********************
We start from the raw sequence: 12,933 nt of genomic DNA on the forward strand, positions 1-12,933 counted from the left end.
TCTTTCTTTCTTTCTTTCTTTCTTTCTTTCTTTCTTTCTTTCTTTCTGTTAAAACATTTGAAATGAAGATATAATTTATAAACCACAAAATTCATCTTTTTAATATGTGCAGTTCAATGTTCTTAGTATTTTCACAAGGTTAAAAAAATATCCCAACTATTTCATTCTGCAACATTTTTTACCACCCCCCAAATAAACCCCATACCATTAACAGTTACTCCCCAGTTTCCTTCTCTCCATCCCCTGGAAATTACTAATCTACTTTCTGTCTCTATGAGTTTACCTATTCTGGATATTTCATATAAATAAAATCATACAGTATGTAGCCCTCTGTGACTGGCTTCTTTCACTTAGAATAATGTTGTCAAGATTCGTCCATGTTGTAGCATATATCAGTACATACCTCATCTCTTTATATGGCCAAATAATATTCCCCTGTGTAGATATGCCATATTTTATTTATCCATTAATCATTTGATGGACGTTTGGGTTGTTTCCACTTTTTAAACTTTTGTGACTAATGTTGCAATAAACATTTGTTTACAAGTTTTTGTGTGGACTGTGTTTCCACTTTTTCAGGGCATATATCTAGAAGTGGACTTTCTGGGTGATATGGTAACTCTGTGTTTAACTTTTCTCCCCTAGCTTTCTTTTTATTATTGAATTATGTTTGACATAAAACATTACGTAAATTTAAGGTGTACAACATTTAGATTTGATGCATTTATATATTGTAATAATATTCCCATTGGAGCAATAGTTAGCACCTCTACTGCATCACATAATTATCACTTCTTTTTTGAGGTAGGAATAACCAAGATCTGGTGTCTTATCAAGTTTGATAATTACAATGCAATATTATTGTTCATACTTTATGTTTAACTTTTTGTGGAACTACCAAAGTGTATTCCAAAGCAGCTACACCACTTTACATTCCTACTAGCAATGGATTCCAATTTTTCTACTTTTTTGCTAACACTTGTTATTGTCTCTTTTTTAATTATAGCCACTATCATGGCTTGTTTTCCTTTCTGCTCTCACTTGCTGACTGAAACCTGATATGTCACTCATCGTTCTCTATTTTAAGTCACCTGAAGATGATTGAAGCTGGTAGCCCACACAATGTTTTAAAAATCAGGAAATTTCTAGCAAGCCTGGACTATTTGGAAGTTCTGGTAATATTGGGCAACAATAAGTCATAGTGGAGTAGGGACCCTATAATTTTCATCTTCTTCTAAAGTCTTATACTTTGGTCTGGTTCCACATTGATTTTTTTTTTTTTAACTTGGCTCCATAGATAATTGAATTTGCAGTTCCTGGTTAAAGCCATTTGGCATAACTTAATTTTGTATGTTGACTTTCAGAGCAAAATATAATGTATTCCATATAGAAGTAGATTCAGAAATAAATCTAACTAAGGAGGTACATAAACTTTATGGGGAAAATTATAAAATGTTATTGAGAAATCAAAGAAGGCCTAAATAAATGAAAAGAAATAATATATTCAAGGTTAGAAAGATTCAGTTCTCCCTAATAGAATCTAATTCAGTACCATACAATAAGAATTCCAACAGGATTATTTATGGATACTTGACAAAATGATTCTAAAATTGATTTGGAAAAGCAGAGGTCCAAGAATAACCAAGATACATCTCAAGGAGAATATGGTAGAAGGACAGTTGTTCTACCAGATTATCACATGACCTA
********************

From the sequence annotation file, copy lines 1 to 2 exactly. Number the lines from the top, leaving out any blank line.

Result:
We start from the raw sequence: 12,933 nt of genomic DNA on the forward strand, positions 1-12,933 counted from the left end.
TCTTTCTTTCTTTCTTTCTTTCTTTCTTTCTTTCTTTCTTTCTTTCTGTTAAAACATTTGAAATGAAGATATAATTTATAAACCACAAAATTCATCTTTTTAATATGTGCAGTTCAATGTTCTTAGTATTTTCACAAGGTTAAAAAAATATCCCAACTATTTCATTCTGCAACATTTTTTACCACCCCCCAAATAAACCCCATACCATTAACAGTTACTCCCCAGTTTCCTTCTCTCCATCCCCTGGAAATTACTAATCTACTTTCTGTCTCTATGAGTTTACCTATTCTGGATATTTCATATAAATAAAATCATACAGTATGTAGCCCTCTGTGACTGGCTTCTTTCACTTAGAATAATGTTGTCAAGATTCGTCCATGTTGTAGCATATATCAGTACATACCTCATCTCTTTATATGGCCAAATAATATTCCCCTGTGTAGATATGCCATATTTTATTTATCCATTAATCATTTGATGGACGTTTGGGTTGTTTCCACTTTTTAAACTTTTGTGACTAATGTTGCAATAAACATTTGTTTACAAGTTTTTGTGTGGACTGTGTTTCCACTTTTTCAGGGCATATATCTAGAAGTGGACTTTCTGGGTGATATGGTAACTCTGTGTTTAACTTTTCTCCCCTAGCTTTCTTTTTATTATTGAATTATGTTTGACATAAAACATTACGTAAATTTAAGGTGTACAACATTTAGATTTGATGCATTTATATATTGTAATAATATTCCCATTGGAGCAATAGTTAGCACCTCTACTGCATCACATAATTATCACTTCTTTTTTGAGGTAGGAATAACCAAGATCTGGTGTCTTATCAAGTTTGATAATTACAATGCAATATTATTGTTCATACTTTATGTTTAACTTTTTGTGGAACTACCAAAGTGTATTCCAAAGCAGCTACACCACTTTACATTCCTACTAGCAATGGATTCCAATTTTTCTACTTTTTTGCTAACACTTGTTATTGTCTCTTTTTTAATTATAGCCACTATCATGGCTTGTTTTCCTTTCTGCTCTCACTTGCTGACTGAAACCTGATATGTCACTCATCGTTCTCTATTTTAAGTCACCTGAAGATGATTGAAGCTGGTAGCCCACACAATGTTTTAAAAATCAGGAAATTTCTAGCAAGCCTGGACTATTTGGAAGTTCTGGTAATATTGGGCAACAATAAGTCATAGTGGAGTAGGGACCCTATAATTTTCATCTTCTTCTAAAGTCTTATACTTTGGTCTGGTTCCACATTGATTTTTTTTTTTTTAACTTGGCTCCATAGATAATTGAATTTGCAGTTCCTGGTTAAAGCCATTTGGCATAACTTAATTTTGTATGTTGACTTTCAGAGCAAAATATAATGTATTCCATATAGAAGTAGATTCAGAAATAAATCTAACTAAGGAGGTACATAAACTTTATGGGGAAAATTATAAAATGTTATTGAGAAATCAAAGAAGGCCTAAATAAATGAAAAGAAATAATATATTCAAGGTTAGAAAGATTCAGTTCTCCCTAATAGAATCTAATTCAGTACCATACAATAAGAATTCCAACAGGATTATTTATGGATACTTGACAAAATGATTCTAAAATTGATTTGGAAAAGCAGAGGTCCAAGAATAACCAAGATACATCTCAAGGAGAATATGGTAGAAGGACAGTTGTTCTACCAGATTATCACATGACCTA